12 December 2018
A father-son chat while surfcasting on a remote Northland beach has led to a talented young man being fast-tracked through the Royal New Zealand Navy’s (RNZN) weapons engineering programme.
Able Weapons Technician Nathan Paniora, 21, from Dargaville, was book-smart but too restless to sit behind a desk.
“I did well academically, but I was terrible in the classroom,” he said. “Bookwork doesn’t sit well with me.”
Three months before finishing year 13 at Dargaville High School, he was surfcasting at night with his father at Omamari Beach.
“Everything was quiet, nothing was biting. That’s when we do our talking. He said, ‘what’s your plan?’ I told him I would just waste four years and a lot of money at university. He said, ‘Have you considered the military?’”
Able Weapons Technician Paniora did his research. He enjoyed maths, and was interested in engineering. He joined the RNZN straight after school, starting in January 2015.
“My parents brought me to Devonport. Mum cried, and my dad shook my hand and said, ‘Good luck’.”
He went through Basic Common Training, then a year of weapon engineering training. Part-way through the trainees are asked if they would like to specialise as weapons technicians.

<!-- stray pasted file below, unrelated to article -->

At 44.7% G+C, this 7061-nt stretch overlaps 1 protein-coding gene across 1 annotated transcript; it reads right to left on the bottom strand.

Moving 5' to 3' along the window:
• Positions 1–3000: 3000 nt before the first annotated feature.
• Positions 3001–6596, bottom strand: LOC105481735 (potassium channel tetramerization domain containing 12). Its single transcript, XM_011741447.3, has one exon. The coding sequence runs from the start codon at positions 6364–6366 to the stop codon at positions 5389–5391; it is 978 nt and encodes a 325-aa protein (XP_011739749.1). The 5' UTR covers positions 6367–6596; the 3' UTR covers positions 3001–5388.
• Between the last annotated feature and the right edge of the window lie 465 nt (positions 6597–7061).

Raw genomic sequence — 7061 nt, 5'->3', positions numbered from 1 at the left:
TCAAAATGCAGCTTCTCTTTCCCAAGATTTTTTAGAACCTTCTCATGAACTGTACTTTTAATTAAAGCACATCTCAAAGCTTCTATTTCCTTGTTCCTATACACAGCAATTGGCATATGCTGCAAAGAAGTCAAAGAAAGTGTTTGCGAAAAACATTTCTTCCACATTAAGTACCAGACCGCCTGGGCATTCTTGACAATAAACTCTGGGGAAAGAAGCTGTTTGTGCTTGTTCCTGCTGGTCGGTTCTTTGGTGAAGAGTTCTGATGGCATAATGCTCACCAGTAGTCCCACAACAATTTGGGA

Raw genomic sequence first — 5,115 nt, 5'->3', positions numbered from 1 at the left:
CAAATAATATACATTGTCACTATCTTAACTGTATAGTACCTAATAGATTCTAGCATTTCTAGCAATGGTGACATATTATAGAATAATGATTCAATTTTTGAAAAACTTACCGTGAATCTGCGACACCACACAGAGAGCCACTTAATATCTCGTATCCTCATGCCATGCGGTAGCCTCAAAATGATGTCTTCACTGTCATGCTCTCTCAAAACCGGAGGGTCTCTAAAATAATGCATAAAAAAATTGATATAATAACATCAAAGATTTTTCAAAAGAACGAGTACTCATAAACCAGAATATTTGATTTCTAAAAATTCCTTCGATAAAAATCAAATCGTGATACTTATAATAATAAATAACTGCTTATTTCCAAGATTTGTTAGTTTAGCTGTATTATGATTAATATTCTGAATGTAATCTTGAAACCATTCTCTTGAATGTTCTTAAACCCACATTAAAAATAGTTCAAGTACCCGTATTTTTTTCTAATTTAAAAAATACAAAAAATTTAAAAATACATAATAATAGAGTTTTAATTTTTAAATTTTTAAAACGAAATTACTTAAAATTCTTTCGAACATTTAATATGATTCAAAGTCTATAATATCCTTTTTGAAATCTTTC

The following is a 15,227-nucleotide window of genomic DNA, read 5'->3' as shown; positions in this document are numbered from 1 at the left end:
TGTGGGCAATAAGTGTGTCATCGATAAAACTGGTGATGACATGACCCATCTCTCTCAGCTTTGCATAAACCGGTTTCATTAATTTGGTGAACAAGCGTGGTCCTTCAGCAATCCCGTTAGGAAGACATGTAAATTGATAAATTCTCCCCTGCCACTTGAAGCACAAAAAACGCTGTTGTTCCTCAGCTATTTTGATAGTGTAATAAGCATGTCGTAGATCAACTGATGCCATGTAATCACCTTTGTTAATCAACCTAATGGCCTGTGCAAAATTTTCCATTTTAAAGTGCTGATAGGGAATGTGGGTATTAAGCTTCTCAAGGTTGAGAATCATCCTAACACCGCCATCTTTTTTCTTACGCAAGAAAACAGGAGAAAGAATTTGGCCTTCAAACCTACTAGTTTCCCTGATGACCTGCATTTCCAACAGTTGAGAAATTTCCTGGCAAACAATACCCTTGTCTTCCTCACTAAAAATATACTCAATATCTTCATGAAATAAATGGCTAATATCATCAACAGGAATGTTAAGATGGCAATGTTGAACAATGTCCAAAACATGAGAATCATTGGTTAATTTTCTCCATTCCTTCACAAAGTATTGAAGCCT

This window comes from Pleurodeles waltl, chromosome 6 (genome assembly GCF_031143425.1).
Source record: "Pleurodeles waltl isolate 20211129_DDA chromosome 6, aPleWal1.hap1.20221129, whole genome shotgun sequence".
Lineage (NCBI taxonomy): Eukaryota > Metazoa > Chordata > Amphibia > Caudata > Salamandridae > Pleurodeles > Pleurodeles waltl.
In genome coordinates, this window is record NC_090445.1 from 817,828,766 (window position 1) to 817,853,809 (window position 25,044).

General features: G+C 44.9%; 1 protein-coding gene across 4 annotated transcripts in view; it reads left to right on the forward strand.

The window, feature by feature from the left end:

“I was dead keen. Honestly, big toys are cool. Weapons are a lot more hands-on – it’s more of a physical job. You get in, you get your hands dirty. I really enjoy it.”
After trade training, he served on frigate HMNZS Te Mana for a year, and was then posted to Australia to do the Mk 45 five-inch gun course – the main weapon of a frigate.
He is now on courses at Devonport working towards his promotion to Leading Weapons Technician.
“It’s a lot of bookwork,” he laughed. “I joined up to avoid it, but it catches up with you. You understand why you have to do it.”
He said the training could be hard, but his father always said, if you love something, it’s not hard.
“I want to get promoted, and definitely would like to get back out to sea. Either of the frigates would be great.
“Being able to work every day with Mini-typhoon (remote-controlled .50-calibre machine guns), loading the Phalanx Close in Weapon System, which fires 4500 rounds per minute, or controlling a 21-tonne, 5-inch gun system with my own two hands is pretty surreal.”
He has talked to a lot of people thinking about joining the military, but found that a lot were scared of the idea of basic training.
“You’re always active, always doing something, and you take every day as it comes. It’s only 18 weeks of your life, and all of a sudden it’s your last week.”
His advice about career choices in the RNZN is “give it a go”.
“Your trade is not set in stone – you can always change your mind and do another trade.
“Being in the Navy is endless. If you love sports, you can travel the world. It’s a place full of opportunity – you just have to get amongst it.”